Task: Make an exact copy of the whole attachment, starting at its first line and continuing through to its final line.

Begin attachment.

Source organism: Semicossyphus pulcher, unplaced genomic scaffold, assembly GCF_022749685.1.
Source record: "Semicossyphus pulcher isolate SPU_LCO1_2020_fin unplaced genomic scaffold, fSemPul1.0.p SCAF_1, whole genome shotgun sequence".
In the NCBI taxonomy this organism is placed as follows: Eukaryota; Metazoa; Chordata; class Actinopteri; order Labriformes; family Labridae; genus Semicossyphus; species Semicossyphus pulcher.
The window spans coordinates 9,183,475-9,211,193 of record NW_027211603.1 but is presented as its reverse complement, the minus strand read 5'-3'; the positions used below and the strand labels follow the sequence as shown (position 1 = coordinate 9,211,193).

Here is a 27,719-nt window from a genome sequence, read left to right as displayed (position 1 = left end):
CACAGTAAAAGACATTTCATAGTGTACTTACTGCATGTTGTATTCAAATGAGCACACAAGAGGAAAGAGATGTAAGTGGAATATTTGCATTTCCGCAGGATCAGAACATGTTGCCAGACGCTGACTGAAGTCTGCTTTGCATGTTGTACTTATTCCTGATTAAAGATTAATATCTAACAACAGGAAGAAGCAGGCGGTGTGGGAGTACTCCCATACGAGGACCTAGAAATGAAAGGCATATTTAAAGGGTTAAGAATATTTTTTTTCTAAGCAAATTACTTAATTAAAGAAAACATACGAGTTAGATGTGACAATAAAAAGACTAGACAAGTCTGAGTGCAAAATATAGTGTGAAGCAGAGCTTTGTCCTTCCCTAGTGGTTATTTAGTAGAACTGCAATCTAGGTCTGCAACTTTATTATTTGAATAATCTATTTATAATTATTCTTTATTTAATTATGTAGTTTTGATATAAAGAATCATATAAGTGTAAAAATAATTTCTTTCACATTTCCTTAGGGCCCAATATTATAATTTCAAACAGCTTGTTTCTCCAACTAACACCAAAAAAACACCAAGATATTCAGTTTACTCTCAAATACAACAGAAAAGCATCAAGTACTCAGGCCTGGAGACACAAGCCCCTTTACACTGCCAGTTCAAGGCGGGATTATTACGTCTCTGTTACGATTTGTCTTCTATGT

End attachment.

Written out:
Source organism: Semicossyphus pulcher, unplaced genomic scaffold, assembly GCF_022749685.1.
Source record: "Semicossyphus pulcher isolate SPU_LCO1_2020_fin unplaced genomic scaffold, fSemPul1.0.p SCAF_1, whole genome shotgun sequence".
In the NCBI taxonomy this organism is placed as follows: Eukaryota; Metazoa; Chordata; class Actinopteri; order Labriformes; family Labridae; genus Semicossyphus; species Semicossyphus pulcher.
The window spans coordinates 9,183,475-9,211,193 of record NW_027211603.1 but is presented as its reverse complement, the minus strand read 5'-3'; the positions used below and the strand labels follow the sequence as shown (position 1 = coordinate 9,211,193).

Here is a 27,719-nt window from a genome sequence, read left to right as displayed (position 1 = left end):
CACAGTAAAAGACATTTCATAGTGTACTTACTGCATGTTGTATTCAAATGAGCACACAAGAGGAAAGAGATGTAAGTGGAATATTTGCATTTCCGCAGGATCAGAACATGTTGCCAGACGCTGACTGAAGTCTGCTTTGCATGTTGTACTTATTCCTGATTAAAGATTAATATCTAACAACAGGAAGAAGCAGGCGGTGTGGGAGTACTCCCATACGAGGACCTAGAAATGAAAGGCATATTTAAAGGGTTAAGAATATTTTTTTTCTAAGCAAATTACTTAATTAAAGAAAACATACGAGTTAGATGTGACAATAAAAAGACTAGACAAGTCTGAGTGCAAAATATAGTGTGAAGCAGAGCTTTGTCCTTCCCTAGTGGTTATTTAGTAGAACTGCAATCTAGGTCTGCAACTTTATTATTTGAATAATCTATTTATAATTATTCTTTATTTAATTATGTAGTTTTGATATAAAGAATCATATAAGTGTAAAAATAATTTCTTTCACATTTCCTTAGGGCCCAATATTATAATTTCAAACAGCTTGTTTCTCCAACTAACACCAAAAAAACACCAAGATATTCAGTTTACTCTCAAATACAACAGAAAAGCATCAAGTACTCAGGCCTGGAGACACAAGCCCCTTTACACTGCCAGTTCAAGGCGGGATTATTACGTCTCTGTTACGATTTGTCTTCTATGT